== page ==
Women characters in heart of darknessPresentation Transcript
Women Characters in HEART OF DARKNESS Joseph Conrad went to Congo in 1890, and came back to Europe in 1891. His African experience was a disaster, his career as a sailor came to an end. He said that until he visited African in 1890. He was “just a mere animal” he meant by these words that he experienced in Africa a peculiarly intense insight into the possibilities of evil in a man.
Conrad did not have the inventive faculty. He was not primarily interested in the creation of character.
The characters do not exist as profound portraits or remarkable photographs.
Conrad’s women usually do not talk a lot. He rarely puts high-flown male language into women’s mouth. Women in Conrad’s novels are out numbered by male characters, but it does not mean that women play a minor part in the Conradian world.
In hearts of darkness women characters do not play any significance role, nor do they have any independent existence.
Marlow’s aunt was a clear enthusiastic soul. She knew the wife of a very high personage in the company’s administration, so through the efforts and influence of his aunt, Marlow was able to get a job.
His aunt was a good compassionate woman. She advised Marlow to wean “those ignorant millions from their horrid ways”. This shows that she was out of touch with truth, with what was happening on the African continent.
The role that aunt play is that she manages to get Marlow’s a job, thereby providing him a chance to see for himself all that is happening up to Congo.
THE TWO WOMEN KNITTING BLACK WOOL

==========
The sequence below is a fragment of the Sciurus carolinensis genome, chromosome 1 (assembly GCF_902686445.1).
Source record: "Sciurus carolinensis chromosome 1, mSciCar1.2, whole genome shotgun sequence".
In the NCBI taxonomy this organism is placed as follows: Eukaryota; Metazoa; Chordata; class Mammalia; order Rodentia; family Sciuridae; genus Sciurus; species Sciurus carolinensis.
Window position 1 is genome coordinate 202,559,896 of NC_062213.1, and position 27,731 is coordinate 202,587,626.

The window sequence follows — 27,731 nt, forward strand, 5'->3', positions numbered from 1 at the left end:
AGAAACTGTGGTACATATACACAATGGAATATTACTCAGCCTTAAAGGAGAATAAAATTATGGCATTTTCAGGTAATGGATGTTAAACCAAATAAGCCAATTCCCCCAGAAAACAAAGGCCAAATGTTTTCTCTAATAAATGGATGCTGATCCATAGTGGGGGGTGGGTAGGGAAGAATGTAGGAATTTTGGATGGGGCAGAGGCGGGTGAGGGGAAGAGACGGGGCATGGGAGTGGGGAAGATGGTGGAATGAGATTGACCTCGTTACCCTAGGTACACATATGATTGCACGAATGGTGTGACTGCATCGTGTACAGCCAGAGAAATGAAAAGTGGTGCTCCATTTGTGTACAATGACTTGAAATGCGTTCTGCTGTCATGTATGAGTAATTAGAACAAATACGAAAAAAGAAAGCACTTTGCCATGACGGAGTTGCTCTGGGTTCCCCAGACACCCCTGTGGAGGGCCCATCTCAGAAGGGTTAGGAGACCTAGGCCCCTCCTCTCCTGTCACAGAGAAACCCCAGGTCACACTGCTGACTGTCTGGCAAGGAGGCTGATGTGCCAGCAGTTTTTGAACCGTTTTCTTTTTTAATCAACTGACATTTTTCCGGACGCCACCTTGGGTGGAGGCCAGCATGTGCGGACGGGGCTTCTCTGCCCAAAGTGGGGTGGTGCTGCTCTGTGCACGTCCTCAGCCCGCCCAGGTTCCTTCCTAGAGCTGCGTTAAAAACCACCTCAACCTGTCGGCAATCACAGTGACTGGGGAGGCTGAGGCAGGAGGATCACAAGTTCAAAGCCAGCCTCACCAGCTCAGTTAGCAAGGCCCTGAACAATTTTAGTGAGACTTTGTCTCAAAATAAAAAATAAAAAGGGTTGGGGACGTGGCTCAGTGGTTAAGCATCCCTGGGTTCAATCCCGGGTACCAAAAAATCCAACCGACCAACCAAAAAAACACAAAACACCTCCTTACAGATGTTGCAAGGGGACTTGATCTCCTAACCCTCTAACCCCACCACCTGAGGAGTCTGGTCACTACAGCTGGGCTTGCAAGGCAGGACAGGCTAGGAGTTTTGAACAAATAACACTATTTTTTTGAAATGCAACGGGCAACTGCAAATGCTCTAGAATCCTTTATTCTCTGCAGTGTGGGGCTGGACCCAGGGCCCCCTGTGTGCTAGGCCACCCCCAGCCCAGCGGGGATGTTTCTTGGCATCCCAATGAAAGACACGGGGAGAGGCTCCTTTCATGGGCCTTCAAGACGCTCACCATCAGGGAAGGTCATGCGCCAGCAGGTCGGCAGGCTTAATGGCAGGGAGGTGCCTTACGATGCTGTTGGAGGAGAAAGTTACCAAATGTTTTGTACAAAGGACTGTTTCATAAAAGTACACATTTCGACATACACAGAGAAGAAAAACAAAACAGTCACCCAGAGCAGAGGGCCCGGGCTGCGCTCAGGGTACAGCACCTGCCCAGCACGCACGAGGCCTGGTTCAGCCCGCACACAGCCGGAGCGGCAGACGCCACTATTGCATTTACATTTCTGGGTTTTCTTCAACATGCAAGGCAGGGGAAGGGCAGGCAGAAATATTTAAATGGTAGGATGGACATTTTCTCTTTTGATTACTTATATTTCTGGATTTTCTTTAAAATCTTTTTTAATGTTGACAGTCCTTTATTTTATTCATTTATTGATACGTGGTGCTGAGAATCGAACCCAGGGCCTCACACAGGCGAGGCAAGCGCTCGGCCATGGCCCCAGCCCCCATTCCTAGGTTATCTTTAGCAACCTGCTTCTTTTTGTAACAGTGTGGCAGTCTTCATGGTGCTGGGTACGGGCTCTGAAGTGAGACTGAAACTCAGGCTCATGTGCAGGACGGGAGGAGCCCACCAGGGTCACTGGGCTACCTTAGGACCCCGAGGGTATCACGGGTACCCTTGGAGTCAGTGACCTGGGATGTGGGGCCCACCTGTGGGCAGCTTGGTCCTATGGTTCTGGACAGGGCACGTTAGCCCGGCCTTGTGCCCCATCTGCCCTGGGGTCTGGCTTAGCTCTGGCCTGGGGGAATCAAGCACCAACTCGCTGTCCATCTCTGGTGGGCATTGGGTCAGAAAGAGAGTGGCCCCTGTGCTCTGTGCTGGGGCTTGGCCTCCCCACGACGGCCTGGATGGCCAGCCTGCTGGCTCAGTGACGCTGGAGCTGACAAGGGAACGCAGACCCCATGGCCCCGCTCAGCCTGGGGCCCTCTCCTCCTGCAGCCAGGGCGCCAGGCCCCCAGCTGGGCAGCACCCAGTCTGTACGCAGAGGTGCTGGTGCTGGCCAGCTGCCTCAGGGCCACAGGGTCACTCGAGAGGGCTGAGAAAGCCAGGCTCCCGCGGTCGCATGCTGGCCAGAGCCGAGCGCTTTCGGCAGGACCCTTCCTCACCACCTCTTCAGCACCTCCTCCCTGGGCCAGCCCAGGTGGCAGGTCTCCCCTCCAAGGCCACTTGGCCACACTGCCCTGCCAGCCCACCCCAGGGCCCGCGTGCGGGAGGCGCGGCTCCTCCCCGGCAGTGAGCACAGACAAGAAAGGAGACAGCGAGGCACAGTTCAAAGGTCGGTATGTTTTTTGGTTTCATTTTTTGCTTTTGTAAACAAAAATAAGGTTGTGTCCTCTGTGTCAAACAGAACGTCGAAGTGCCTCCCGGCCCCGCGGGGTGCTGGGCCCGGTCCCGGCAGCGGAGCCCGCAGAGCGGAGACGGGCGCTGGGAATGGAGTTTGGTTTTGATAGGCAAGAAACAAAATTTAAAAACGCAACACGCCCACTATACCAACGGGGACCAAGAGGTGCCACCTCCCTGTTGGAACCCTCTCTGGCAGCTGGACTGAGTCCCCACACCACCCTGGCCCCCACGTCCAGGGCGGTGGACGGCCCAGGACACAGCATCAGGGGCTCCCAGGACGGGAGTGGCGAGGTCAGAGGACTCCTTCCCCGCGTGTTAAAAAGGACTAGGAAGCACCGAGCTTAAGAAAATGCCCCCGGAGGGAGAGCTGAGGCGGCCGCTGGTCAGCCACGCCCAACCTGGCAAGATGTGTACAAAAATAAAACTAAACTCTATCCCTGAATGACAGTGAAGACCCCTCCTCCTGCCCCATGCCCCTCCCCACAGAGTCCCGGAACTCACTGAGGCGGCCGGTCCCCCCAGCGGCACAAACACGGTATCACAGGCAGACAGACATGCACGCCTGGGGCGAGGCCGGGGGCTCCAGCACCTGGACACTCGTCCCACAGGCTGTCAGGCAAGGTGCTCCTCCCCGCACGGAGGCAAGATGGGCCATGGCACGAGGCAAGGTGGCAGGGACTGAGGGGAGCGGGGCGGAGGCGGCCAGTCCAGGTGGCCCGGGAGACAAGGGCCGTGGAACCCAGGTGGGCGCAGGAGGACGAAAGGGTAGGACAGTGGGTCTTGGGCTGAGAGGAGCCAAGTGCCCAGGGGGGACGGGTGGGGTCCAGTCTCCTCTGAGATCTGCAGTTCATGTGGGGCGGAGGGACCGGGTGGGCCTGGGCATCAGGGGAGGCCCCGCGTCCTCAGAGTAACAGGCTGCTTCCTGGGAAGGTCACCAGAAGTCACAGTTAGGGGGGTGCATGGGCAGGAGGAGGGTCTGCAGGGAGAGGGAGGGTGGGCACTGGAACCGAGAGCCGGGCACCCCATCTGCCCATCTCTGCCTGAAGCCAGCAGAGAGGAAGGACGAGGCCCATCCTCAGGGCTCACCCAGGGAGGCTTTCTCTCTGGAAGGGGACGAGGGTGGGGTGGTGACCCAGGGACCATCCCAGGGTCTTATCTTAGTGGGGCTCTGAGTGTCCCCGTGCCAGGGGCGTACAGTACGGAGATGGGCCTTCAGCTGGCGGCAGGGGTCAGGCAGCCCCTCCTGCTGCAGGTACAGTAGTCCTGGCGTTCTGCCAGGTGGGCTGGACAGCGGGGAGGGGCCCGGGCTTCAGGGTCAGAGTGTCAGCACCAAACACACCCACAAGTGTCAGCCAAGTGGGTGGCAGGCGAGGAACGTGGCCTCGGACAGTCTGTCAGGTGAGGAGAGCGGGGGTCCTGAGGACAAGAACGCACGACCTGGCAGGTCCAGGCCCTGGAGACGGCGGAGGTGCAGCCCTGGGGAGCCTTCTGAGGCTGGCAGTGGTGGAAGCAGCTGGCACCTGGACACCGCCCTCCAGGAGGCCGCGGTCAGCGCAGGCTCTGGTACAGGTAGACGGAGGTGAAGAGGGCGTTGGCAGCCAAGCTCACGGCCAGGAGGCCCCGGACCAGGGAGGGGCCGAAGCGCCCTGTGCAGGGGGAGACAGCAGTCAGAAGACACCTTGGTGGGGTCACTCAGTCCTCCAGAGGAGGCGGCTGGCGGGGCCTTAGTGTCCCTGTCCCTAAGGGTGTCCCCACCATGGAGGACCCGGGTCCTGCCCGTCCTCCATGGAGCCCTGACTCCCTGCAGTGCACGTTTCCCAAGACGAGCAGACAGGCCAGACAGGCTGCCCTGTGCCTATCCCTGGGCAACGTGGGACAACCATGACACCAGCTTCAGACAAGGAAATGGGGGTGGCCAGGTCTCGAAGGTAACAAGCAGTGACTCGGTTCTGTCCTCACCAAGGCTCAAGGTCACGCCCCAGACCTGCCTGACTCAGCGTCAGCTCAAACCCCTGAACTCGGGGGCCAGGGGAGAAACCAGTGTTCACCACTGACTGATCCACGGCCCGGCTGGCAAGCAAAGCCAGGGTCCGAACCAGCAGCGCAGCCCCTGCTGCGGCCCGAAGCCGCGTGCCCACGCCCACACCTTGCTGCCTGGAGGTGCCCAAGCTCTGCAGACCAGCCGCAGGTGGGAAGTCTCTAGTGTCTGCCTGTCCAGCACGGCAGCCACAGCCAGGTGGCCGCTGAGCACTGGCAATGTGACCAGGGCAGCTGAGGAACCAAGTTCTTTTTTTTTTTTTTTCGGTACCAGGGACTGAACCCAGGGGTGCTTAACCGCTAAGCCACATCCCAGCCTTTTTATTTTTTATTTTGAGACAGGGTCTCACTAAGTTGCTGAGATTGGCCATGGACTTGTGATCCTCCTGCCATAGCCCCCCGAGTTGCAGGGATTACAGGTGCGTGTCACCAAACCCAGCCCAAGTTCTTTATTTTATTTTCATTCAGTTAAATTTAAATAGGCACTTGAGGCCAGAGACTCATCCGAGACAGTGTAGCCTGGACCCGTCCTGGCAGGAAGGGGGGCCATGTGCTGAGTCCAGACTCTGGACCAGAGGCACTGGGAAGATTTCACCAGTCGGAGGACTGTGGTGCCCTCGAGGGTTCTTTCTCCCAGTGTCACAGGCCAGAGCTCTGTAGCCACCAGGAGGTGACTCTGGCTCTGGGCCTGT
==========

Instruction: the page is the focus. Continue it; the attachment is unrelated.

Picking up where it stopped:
Black color symbolizes death and these strange women indicate that something is wrong or might get wrong. “Often far away there I thought of these two, guarding the door of darkness, knitting black wool as for a warm pall, one introducing continuously to the unknown, the other scrutinizing the cheery and foolish faces with unconcerned old eyes. Ave! Old knitter of black wool… not many of those she looked at ever saw her again…”
They represent European civilization, the imperialism. They are also the death images of imperialism. These women remained silent through out the scene but their presence produce a fright full sight.
The Negress is seen at the inner station she loves Kurtz. Marlow introduces her as a woman that walked with measured steps.
According to Reid, “From this incident and from the fact that Kurtz had more than once during his illness threatened to kill the Russian, it seems plausible that the conversation between the woman and the seriously ill Kurtz concern the Russian as a successor. The woman is urging Kurtz to sacrifice himself for the good of the tribe…… Kurtz would prefer to murder the Russian lest the natives take things into their own hands.”
When Marlow meets Kurtz’s intended, he finds her dressed all in black; she was in mourning, though Kurtz was dead for more than a year.
Marlow bowed his head before the faith that was in her. When Kurtz was alive, she was too happy for a while, and now when Kurtz is dead, she is unhappy for life.
There is no denying the fact that Conrad’s women are sentimental.
Conrad’s women are either mute, or talk very little, but their souls speak through their silence.
Conrad makes the souls of his mute women speak through their silence.